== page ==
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Hugh Wyatt v. Inner City Broadcasting Corporation

September 28, 2011

HUGH WYATT, PLAINTIFF,
v.
INNER CITY BROADCASTING CORPORATION, INNER CITY MEDIA CORPORATION, AND ICBC BROADCAST HOLDINGS, INC., DEFENDANTS.



The opinion of the court was delivered by: P. Kevin Castel, District Judge:

MEMORANDUM AND ORDER

Plaintiff Hugh Wyatt, proceeding pro se, brings this action against Inner City Broadcasting Corporation ("Inner City"), Inner City Media Corporation ("Inner City Media"), and ICBC Broadcast Holdings Inc. ("Broadcast Holdings"), alleging that defendants violated multiple state and federal laws, including section 17 of the Securities Act of 1933, 15 U.S.C. § 77q; section 10(b) of the Securities and Exchange Act of 1934, 15 U.S.C. § 78j(b); Securities and Exchange Commission Rule 10b-5, 17 C.F.R. § 240.10b-5; and the civil enforcement provision of the Racketeer Influenced and Corrupt Organizations Act ("RICO"), 18 U.S.C. § 1962(c).*fn1 Plaintiff seeks monetary damages and injunctive relief, including the appointment of a receiver. Defendants jointly move to dismiss the Amended Complaint pursuant to Rule 12(b)(1), Fed. R. Civ. P., and Rule 12(b)(6), Fed. R. Civ. P. (Docket # 16.) For the reasons set forth below, the claims against Inner City are dismissed.

PROCEDURAL HISTORY AND THE AUTOMATIC STAY

Plaintiff filed the Complaint and then a motion, which the Court deemed to be a motion for a preliminary injunction. (Docket # 1, 2.) On August 2, 2011, the Court held a hearing on the motion for a preliminary injunction. At the hearing, plaintiff filed an Amended Complaint in open court. (Docket # 13.) After hearing the parties, the Court denied plaintiff's application for injunctive relief and permitted defendants to file a motion to dismiss the Amended Complaint. (8/2/11 Tr.) Defendants filed the motion on August 10, 2011. (Docket # 16.)

By letter dated August 23, 2011, defendants notified the Court that involuntary Chapter 11 bankruptcy petitions were filed against Inner City Media and Broadcast Holdings in the United States Bankruptcy Court for the Southern District of New York. (Letter dated Aug. 23, 2011 at 1.) Inner City is the parent corporation of Inner City Media and Broadcast Holdings. (Letter dated Aug. 23, 2011 at 1.) The petitions were filed on August 19, 2011, before the motion to dismiss was fully briefed. (Letter dated Aug. 23, 2011 at 1.) No bankruptcy petition was filed against or by the parent corporation, Inner City. (Letter dated Aug. 23, 2011 at 1.) On August 25, 2011, defendants filed a reply brief. (Docket # 24.)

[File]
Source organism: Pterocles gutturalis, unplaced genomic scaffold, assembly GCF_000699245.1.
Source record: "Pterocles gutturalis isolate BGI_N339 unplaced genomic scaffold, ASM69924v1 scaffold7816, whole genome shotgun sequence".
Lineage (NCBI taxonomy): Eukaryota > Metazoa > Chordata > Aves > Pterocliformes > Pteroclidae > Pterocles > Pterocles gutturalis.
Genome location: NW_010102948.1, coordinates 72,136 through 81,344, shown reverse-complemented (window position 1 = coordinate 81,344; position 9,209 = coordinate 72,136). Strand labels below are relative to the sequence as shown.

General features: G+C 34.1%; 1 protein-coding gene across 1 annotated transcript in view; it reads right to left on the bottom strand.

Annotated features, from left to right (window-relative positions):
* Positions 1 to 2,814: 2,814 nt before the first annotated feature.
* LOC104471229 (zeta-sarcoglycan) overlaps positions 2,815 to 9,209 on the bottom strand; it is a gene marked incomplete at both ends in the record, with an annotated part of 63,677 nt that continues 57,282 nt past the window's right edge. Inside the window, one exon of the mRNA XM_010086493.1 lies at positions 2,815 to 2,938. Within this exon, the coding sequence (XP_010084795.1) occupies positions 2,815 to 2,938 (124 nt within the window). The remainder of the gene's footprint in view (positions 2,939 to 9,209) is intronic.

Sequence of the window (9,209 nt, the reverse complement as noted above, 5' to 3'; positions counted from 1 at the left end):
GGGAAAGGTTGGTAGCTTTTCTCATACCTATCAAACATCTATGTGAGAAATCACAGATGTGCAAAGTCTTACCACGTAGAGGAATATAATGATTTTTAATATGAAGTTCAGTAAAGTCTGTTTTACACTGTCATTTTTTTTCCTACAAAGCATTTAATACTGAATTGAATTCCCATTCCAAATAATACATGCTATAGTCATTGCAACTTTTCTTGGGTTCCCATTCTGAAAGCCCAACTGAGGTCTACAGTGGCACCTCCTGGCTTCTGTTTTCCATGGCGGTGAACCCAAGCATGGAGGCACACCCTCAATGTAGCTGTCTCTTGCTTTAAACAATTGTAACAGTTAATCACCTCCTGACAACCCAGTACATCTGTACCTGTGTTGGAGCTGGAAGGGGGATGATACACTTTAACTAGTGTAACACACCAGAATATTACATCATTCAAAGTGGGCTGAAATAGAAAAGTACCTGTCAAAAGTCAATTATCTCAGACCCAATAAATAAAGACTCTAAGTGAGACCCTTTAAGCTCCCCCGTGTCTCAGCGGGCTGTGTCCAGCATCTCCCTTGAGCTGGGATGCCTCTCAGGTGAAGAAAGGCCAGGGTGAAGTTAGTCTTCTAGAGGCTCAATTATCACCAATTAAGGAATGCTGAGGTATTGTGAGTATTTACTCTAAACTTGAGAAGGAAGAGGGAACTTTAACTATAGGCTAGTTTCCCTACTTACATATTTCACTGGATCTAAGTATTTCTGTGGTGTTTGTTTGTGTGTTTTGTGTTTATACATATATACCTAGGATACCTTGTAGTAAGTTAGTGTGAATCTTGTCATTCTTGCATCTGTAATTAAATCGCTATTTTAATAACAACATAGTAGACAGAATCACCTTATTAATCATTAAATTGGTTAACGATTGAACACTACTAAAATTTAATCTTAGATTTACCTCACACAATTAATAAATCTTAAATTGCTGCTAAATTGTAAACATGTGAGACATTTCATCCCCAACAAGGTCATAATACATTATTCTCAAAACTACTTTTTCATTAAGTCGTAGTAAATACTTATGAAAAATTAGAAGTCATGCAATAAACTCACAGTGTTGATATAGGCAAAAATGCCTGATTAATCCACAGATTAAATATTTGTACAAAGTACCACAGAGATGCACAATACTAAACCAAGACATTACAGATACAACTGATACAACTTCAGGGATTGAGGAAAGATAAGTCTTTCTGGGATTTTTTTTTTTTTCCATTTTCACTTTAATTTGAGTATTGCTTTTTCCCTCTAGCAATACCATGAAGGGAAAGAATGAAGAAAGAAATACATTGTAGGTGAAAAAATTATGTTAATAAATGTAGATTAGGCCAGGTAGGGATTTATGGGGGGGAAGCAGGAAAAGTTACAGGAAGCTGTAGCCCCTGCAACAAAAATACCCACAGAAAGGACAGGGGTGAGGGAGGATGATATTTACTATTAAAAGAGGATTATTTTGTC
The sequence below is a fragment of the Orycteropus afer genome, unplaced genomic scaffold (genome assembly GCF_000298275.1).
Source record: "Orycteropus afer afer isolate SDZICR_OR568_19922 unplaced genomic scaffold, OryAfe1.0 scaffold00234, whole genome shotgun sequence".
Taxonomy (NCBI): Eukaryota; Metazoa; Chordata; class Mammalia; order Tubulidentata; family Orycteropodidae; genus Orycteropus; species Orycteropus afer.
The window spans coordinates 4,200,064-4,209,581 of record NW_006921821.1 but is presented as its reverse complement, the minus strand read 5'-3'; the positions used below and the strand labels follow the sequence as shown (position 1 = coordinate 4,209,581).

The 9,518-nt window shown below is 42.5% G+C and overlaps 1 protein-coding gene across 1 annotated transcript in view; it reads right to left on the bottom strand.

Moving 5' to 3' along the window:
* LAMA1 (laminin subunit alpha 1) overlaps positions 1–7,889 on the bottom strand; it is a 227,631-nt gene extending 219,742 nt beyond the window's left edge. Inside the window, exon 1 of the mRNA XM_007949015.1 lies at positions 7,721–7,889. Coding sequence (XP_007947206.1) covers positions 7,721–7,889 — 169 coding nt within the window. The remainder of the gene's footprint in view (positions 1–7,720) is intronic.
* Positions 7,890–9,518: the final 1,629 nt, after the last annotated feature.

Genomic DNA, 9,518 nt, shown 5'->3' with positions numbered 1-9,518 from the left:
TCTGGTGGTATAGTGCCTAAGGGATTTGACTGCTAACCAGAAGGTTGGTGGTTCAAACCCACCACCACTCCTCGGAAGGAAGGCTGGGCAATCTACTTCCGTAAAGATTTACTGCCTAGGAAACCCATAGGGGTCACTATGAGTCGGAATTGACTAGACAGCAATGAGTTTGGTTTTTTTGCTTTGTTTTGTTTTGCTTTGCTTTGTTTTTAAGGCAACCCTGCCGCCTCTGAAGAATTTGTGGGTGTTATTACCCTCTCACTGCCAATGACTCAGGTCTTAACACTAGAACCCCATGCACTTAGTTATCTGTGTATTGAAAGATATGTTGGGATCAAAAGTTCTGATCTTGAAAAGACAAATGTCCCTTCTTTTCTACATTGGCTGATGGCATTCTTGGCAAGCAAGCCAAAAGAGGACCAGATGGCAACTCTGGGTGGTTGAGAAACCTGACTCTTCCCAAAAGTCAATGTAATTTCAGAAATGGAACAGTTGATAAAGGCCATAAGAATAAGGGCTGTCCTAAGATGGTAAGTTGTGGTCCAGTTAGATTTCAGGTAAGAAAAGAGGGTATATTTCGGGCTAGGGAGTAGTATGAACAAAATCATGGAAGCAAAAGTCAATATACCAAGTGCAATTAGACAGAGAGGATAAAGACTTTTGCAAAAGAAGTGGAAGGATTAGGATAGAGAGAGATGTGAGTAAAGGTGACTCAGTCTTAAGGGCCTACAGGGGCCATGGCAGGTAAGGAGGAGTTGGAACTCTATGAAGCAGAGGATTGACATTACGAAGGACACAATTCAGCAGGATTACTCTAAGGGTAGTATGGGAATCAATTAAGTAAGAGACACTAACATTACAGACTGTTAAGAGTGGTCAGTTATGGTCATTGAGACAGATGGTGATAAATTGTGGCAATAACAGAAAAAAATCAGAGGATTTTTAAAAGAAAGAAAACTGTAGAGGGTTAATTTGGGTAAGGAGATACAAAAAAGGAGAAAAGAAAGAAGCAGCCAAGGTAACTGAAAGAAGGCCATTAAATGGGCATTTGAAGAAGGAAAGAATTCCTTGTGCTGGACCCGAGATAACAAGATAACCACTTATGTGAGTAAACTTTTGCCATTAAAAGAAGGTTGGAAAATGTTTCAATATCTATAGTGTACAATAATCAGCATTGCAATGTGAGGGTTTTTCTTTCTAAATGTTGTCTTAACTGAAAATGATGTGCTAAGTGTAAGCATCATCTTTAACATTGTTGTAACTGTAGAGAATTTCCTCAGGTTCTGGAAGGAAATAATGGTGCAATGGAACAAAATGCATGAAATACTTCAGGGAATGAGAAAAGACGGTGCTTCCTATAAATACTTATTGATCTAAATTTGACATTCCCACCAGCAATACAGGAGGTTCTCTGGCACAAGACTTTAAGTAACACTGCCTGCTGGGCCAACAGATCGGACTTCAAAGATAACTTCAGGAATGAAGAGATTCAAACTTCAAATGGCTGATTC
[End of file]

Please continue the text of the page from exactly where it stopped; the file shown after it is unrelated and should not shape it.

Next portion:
The filing of an involuntary bankruptcy petition triggers an automatic stay. 11 U.S.C. § 362(a). The stay is "applicable to all entities" of "the commencement or continuation . . . of a judicial . . . action or proceeding against the debtor." 11 U.S.C. § 362(a); see also Olick v. Parker & Parsley Petroleum Co., 145 F.3d 513, 516 (2d Cir. 1998) (noting that the automatic stay provision applies to actions against debtors). Here, Inner City is not a debtor. Therefore, the action is stayed as to defendants Inner City Media and Broadcast Holdings but not Inner City. Accordingly, this Memorandum and Order is directed solely to Inner City. See Thule AB v. Advanced Accessory Holdings Corp., 2010 WL 1838894, at *1 (S.D.N.Y. May 4, 2010) (deciding a jointly filed motion to dismiss solely as to the claims against the defendant who was not subject to the automatic stay).

FACTUAL BACKGROUND

The following facts are taken from the Amended Complaint. For the purposes of Inner City's 12(b)(6) motion, all non-conclusory factual allegations of the non-movant are accepted as true, Iqbal v. Ashcroft, 129 S. Ct. 1937, 1949-50 (2009), and all reasonable inferences are drawn in favor of the non-movant. In re Elevator Antitrust Litig., 502 F.3d 47, 50 (2d Cir. 2007).